Album Review: Steve Earle & The Dukes – “Jerry Jeff”

Steve Earle Jerry Jeff

Long-time fan Paul Lewis gives his thoughts JERRY JEFF, the new album from Steve Earle & The Dukes made in tribute to one of Earle’s most significant inspirations.

I’m a very long time Steve Earle fan, right back to “Guitar Town”, “Exit O” and “Copperhead Road” in the 80s. I can still recall turning up at the Town & Country Club (now The Forum) in Kentish Town at that time, to find a notice on the door that Steve & The Dukes were playing such a long set that the intended support act, The Bible, had been cancelled. At that time, they rocked. In an interview for the release of “Copperhead Road”, Steve himself described it as “the world’s first blend of heavy metal, bluegrass & Irish folk music”.

As time went on, the “heavy metal” element (albeit that isn’t quite how I would have described it) disappeared – and, while I’ve continued to follow him, and seen him live several more times, I have to admit that over recent years my interest has somewhat waned.

Each time he’s released an album, I’ve still been compelled to give it a listen – but he’s released almost an album a year since the mid 90s, and I’ve found it increasingly hard to give them the time they perhaps need. Each was solid enough, each had at least a couple of terrific songs, his voice is if anything better than ever. But it would feel like more of the same, and it was hard to shake off the idea that, after an initial listen, I’d rather reach for an earlier album for my Steve Earle fix. I missed that “edge” in his earlier music.

Releases over recent years have included tribute albums to his great heroes and influences, Townes Van Zandt and Guy Clark. They bring a new focus, give each a distinctive identity, and both are fine versions of wonderful material. But they still hadn’t compelled me to put them on repeat.

Now we have the third & final part of what Steve describes as a set of “the work of my first-hand teachers”, an album of songs by the great Jerry Jeff Walker.

I approached it with some trepidation – not wanting to write negatively about someone I love and have enormous respect for, but not at all sure what I’d make of it. And I know very little of Jerry Jeff’s work, beyond Mr Bojangles, so most of the material is new to me.

I’m pleased to say, it gripped me in a way that no Steve Earle album has in some years. Maybe reviewing it forced me to pay attention, listen more than once, and find what I’ve been missing in his more recent work. And maybe, while in a similar musical wheelhouse to his other recent albums, delivering Jerry Jeff’s songs in his memory brought out an edge in Steve’s performances that, for me, had been lacking in recent times. One way or another this will be getting repeat listens.

The album kicks off in terrific style, with an edgy, powerful “Gettin’ By” complete with lyrical twists by Steve, marking his tribute to JJW, and admitting to his greatest boyhood ambition: to be Jerry Jeff Walker. Earle was 14 when he first heard Walker, and his high school drama teacher gave him a copy of “Mr. Bojangles”.

I was immediately on board and excited about what was to follow.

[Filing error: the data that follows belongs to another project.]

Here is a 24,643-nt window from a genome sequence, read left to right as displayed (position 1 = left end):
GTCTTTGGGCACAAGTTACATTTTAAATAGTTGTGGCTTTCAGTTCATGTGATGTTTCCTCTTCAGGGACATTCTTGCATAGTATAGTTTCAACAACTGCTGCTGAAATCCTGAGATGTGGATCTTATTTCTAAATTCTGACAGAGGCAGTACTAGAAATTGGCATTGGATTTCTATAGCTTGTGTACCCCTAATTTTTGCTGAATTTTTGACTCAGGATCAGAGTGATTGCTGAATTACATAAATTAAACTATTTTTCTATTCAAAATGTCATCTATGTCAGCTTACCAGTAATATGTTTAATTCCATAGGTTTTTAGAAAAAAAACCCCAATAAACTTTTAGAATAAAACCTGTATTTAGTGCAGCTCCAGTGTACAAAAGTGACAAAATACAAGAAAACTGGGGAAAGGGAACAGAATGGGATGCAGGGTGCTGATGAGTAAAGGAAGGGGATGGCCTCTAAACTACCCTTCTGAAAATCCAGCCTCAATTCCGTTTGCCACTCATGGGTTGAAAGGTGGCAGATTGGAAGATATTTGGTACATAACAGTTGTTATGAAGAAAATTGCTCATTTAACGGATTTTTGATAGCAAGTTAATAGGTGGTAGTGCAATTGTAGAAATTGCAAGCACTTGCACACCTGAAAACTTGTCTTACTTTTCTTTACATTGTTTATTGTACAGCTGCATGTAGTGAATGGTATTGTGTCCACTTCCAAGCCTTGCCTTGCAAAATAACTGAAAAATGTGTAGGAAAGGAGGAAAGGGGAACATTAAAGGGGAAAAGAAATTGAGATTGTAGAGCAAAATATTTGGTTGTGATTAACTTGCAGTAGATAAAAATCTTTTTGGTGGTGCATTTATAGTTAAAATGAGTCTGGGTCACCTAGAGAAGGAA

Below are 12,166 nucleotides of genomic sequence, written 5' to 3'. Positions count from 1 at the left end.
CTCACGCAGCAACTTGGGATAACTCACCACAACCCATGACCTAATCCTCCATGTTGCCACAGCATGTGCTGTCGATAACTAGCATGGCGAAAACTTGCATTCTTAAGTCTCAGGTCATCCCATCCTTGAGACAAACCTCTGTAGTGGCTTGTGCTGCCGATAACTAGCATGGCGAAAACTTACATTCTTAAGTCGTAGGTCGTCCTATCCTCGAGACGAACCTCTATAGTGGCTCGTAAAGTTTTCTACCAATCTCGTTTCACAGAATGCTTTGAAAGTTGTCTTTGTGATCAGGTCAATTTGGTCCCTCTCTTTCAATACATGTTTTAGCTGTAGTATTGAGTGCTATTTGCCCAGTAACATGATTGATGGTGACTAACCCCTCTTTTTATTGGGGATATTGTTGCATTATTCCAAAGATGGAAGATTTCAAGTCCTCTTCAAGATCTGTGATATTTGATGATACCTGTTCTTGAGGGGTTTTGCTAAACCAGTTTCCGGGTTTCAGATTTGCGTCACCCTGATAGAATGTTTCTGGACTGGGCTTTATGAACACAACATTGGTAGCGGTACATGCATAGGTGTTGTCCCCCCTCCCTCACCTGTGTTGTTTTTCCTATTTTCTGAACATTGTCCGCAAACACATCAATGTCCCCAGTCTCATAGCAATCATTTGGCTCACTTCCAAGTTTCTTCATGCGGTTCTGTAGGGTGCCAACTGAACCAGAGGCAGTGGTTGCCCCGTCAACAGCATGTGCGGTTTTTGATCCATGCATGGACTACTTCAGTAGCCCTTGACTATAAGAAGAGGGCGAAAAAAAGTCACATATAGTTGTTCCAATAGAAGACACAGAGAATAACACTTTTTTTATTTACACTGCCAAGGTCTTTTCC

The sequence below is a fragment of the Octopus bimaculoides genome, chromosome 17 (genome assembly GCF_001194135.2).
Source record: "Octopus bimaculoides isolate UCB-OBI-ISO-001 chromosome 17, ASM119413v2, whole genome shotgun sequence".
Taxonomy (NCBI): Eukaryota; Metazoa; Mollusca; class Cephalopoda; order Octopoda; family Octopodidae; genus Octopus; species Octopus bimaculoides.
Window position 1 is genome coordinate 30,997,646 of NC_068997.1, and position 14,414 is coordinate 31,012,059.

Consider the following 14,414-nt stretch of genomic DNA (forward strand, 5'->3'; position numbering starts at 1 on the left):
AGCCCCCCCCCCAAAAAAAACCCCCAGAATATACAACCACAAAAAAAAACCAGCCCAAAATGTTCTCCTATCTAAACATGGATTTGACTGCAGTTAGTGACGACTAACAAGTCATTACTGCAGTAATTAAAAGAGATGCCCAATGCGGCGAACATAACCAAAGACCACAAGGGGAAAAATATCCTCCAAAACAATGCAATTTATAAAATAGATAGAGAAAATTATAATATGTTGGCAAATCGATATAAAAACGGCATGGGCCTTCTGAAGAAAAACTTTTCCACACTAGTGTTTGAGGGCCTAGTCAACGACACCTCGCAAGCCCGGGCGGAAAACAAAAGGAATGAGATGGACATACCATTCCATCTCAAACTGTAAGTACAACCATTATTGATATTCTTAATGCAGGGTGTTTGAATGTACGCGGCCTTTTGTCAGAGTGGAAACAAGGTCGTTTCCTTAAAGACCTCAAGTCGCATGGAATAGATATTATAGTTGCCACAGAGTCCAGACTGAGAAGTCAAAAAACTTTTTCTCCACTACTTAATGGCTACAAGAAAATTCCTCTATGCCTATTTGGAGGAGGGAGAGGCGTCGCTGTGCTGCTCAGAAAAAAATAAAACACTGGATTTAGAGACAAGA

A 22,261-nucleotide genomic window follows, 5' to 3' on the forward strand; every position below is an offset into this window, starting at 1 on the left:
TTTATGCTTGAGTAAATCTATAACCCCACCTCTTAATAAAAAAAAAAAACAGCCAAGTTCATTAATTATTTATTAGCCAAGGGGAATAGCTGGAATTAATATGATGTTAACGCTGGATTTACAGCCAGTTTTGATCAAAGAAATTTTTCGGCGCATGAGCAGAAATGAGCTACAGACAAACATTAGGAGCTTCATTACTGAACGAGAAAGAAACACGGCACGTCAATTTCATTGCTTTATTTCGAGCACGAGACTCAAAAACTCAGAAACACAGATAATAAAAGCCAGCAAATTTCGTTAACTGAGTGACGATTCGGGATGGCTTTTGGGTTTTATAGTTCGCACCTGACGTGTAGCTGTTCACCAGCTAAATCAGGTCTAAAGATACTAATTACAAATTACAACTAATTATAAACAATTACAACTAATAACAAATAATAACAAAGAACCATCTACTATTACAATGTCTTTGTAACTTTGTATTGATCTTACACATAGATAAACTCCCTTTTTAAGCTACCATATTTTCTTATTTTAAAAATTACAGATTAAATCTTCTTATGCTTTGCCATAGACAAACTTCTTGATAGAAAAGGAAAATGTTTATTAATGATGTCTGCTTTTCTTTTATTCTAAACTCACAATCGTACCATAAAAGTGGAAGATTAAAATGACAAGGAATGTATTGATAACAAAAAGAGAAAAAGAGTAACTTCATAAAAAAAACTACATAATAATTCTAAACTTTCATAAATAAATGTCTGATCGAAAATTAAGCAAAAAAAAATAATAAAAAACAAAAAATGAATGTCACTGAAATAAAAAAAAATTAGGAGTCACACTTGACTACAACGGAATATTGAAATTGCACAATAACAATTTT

The song that follows, “Gypsy Songman” is pleasant enough, another great vocal, but felt somewhat throwaway in comparison. However, the subsequent “Little Bird” is a compelling ballad which grabs the listener’s attention, with a beautiful arrangement and wonderful backing vocals.

The next track, “I Makes Money (Money Don’t Make Me)” slid by, in a similar vein to “Gypsy Songman”. And the aforementioned “Mr. Bojangles” is a beautiful, soulful version but doesn’t add a great deal to the multitude of versions of that song already out there. But then things really do go up a notch with a run of four outstanding tracks: “Hill Country Rain”, “Charlie Dunn”, “My Old Man” and “Wheel”, wonderful edgy performances with terrific vocals and brilliant musicianship, before the album ends with a virtually acapella take on “Old Road

Earle’s voice seems to get better & better with age, and he imbues the whole album with an incredible passion. Talking about the album in context of his previous tribute albums to Townes & Guy, in the liner notes, Earle says “The records were recorded and released in the order in which they left this world. But make no mistake – it was Jerry Jeff Walker who came first”. And after Earle moved to Nashville in the 1970s, he’d had the opportunity to get to know Walker, who enlisted him as his designated driver. You can hear how much these songs mean to him in the performances.

Credit to the brilliant band too – the Dukes have an often evolving line up, and we don’t have full credits to allow individual recognition, but the musicianship and backing vocals are uniformly tremendous.

Highlights for me are “Getting’ By”, “Hill Country Rain” “My Old Man” and “Wheel” but the whole album reinvigorated my interest in Steve’s music. It’s well worth your time, regardless of whether you’re a fan of either artist.

“Jerry Jeff” is released digitally on May 27th, with Vinyl & CD to follow on August 26th.

Steve Earle Jerry Jeff Album Art

Steve Earle & The Dukes – JERRY JEFF – Track Listing:

1. Gettin’ By
2. Gypsy Songman
3. Little Bird
4. I Make Money (Money Don’t Make Me)
5. Mr. Bojangles
6. Hill Country Rain
7. Charlie Dunn
8. My Old Man
9. Wheel
10. Old Road

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